Punjab rejects FCI’s proposal to restrict paddy procurement
The Punjab government has rejected the Centre’s proposal suggesting it to limit the amount of paddy procurement per acre and asking the farmer to sell remaining produce in open market.
The proposal was a cause of concern for all stakeholders, including the government, farmers, farm economists and five procurement agencies in the state.
The state government has rejected the proposal at the onset, saying it will worsen the scenario.
A recent communique from Food Corporation of India (FCI), a central agency, though also keeps the scope open for supporting farmers by paying the differential of the minimum support price (MSP) of what is sold to traders.
An FCI official, seeking anonymity, said it is to be seen how soon the proposal will be implemented.
Five state agencies procure wheat and paddy from the state farmers in rabi and kharif seasons and hand it over to the FCI, for which state is paid in advance in form of cash credit limit (CCL).
The proposal was mooted to deal with the issue of stubble burning and to free foodgrain storage space, which is overflowing with rice and wheat stocks of the previous two seasons.
As an average 20 million tonne of paddy straw is generated in a season, out of which only 5 million tonne is consumed in biomass plant and the rest is vulnerable to be burnt. This season, the number of burning cases touched 50,500.
“The FCI proposal is not suited to Punjab as it has many impracticalities. The quantum of paddy produced in the state is huge and it can’t be purchased by private traders,” said an official of food and civil supplies department.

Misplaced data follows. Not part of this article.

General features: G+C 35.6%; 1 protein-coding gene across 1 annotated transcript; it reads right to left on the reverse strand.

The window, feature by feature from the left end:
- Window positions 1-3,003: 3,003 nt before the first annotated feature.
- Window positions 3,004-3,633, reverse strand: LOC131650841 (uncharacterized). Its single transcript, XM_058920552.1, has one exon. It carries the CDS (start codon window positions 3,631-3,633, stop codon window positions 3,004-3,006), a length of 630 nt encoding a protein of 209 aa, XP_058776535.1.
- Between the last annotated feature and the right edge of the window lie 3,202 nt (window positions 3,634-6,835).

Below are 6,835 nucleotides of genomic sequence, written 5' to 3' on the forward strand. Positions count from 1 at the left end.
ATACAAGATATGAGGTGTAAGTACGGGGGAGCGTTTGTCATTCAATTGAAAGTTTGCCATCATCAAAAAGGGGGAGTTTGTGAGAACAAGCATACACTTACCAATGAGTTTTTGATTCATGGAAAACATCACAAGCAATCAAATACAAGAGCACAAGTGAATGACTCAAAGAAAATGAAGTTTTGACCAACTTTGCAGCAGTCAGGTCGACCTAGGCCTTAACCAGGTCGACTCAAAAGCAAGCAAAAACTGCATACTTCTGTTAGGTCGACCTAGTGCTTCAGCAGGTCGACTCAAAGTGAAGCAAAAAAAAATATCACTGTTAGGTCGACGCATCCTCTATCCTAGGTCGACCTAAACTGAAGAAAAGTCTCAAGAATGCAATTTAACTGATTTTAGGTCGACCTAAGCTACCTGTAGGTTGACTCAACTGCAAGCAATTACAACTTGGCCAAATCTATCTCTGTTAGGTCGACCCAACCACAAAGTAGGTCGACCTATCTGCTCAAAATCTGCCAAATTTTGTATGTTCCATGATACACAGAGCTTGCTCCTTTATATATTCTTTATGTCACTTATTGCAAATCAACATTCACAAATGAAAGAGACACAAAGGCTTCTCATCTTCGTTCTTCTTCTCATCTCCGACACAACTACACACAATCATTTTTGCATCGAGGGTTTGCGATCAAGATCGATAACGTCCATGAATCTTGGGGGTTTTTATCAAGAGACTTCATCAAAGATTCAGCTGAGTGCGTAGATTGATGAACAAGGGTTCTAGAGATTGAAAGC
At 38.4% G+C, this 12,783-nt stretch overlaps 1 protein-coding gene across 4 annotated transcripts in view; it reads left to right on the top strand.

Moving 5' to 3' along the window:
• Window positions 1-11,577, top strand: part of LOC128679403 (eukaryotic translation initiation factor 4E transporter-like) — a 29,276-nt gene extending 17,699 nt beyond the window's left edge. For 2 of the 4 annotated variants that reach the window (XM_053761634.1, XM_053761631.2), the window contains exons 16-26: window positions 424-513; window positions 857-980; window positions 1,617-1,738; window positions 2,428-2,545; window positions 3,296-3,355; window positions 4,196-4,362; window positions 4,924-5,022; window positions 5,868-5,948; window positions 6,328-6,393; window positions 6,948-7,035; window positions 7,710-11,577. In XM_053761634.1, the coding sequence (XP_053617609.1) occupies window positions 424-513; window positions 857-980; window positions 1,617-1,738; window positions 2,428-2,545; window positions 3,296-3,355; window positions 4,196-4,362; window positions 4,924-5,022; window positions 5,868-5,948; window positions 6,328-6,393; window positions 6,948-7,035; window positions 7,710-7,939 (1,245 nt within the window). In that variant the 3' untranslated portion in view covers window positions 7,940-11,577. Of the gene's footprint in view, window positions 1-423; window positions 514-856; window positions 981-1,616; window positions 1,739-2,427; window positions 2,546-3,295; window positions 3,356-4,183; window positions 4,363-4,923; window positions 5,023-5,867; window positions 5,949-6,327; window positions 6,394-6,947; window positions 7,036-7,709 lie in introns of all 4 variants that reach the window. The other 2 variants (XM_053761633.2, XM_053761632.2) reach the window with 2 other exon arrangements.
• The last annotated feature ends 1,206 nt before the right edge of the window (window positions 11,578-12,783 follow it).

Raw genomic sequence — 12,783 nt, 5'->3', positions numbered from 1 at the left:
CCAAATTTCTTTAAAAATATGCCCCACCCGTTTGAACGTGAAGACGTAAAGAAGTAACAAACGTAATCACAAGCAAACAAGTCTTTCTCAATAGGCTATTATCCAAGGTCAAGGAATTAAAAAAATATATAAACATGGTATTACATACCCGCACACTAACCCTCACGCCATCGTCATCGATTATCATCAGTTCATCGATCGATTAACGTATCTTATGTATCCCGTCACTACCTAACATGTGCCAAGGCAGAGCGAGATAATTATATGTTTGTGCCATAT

Speaking on the enormity of the procurement process, he said 163 lakh tonne paddy was procured this season, for which Rs 29,100 crore was disbursed to the state farmers.
“This proposal has no meaning. It will breed corruption and chaos in the procurement system,” said farm economist Sardara Singh Johal.
“How can the government ascertain that a farmer has sold his produce to a private trader at a certain price as on paper, he can claim more price to take benefit of higher differential cost?, asked Johal.
Asked about the relevance of the FCI proposal, principal secretary, food and civil supplies, KAP Sinha said, “Those who have mooted the proposal can explain it better. The state government has rejected it.”
CROP HOLIDAY SOUGHT
Reacting on the proposal, Bharatiya Kisan Union (BKU) leader BS Rajewal said, “This is first step towards running away from the responsibility of procuring foodgrains. The Centre is piling up stocks to get rid of the procurement, but they have to carry on with the procurement otherwise it would be a very chaotic situation in Punjab and Haryana”.
He said the Centre should give crop holiday to farmers instead of restricting paddy procurement.